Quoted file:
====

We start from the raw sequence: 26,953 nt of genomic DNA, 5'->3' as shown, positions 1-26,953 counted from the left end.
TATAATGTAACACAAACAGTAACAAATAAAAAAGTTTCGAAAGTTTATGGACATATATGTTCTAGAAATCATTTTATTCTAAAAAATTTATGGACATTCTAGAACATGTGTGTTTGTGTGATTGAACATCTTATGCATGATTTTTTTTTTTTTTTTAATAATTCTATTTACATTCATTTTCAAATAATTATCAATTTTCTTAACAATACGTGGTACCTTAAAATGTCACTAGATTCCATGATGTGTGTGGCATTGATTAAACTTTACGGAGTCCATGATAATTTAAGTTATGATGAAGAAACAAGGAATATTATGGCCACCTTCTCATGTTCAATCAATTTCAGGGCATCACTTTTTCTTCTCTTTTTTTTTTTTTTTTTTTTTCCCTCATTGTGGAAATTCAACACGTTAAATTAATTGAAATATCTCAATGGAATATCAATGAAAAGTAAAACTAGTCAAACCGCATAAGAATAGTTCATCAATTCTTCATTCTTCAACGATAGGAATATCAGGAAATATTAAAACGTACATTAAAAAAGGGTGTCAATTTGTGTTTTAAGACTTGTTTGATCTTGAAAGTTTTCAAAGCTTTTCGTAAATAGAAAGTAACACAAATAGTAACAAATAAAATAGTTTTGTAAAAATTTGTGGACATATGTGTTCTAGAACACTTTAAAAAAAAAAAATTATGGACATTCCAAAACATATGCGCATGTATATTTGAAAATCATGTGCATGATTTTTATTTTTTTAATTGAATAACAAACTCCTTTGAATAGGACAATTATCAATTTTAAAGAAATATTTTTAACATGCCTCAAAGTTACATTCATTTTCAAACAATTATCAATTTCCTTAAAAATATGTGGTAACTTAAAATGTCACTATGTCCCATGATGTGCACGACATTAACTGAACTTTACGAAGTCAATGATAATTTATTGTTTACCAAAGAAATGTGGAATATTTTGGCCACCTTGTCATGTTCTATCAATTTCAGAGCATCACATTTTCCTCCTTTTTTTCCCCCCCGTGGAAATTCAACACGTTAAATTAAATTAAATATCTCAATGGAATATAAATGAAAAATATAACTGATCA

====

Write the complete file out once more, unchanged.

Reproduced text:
We start from the raw sequence: 26,953 nt of genomic DNA, 5'->3' as shown, positions 1-26,953 counted from the left end.
TATAATGTAACACAAACAGTAACAAATAAAAAAGTTTCGAAAGTTTATGGACATATATGTTCTAGAAATCATTTTATTCTAAAAAATTTATGGACATTCTAGAACATGTGTGTTTGTGTGATTGAACATCTTATGCATGATTTTTTTTTTTTTTTTAATAATTCTATTTACATTCATTTTCAAATAATTATCAATTTTCTTAACAATACGTGGTACCTTAAAATGTCACTAGATTCCATGATGTGTGTGGCATTGATTAAACTTTACGGAGTCCATGATAATTTAAGTTATGATGAAGAAACAAGGAATATTATGGCCACCTTCTCATGTTCAATCAATTTCAGGGCATCACTTTTTCTTCTCTTTTTTTTTTTTTTTTTTTTTCCCTCATTGTGGAAATTCAACACGTTAAATTAATTGAAATATCTCAATGGAATATCAATGAAAAGTAAAACTAGTCAAACCGCATAAGAATAGTTCATCAATTCTTCATTCTTCAACGATAGGAATATCAGGAAATATTAAAACGTACATTAAAAAAGGGTGTCAATTTGTGTTTTAAGACTTGTTTGATCTTGAAAGTTTTCAAAGCTTTTCGTAAATAGAAAGTAACACAAATAGTAACAAATAAAATAGTTTTGTAAAAATTTGTGGACATATGTGTTCTAGAACACTTTAAAAAAAAAAAATTATGGACATTCCAAAACATATGCGCATGTATATTTGAAAATCATGTGCATGATTTTTATTTTTTTAATTGAATAACAAACTCCTTTGAATAGGACAATTATCAATTTTAAAGAAATATTTTTAACATGCCTCAAAGTTACATTCATTTTCAAACAATTATCAATTTCCTTAAAAATATGTGGTAACTTAAAATGTCACTATGTCCCATGATGTGCACGACATTAACTGAACTTTACGAAGTCAATGATAATTTATTGTTTACCAAAGAAATGTGGAATATTTTGGCCACCTTGTCATGTTCTATCAATTTCAGAGCATCACATTTTCCTCCTTTTTTTCCCCCCCGTGGAAATTCAACACGTTAAATTAAATTAAATATCTCAATGGAATATAAATGAAAAATATAACTGATCA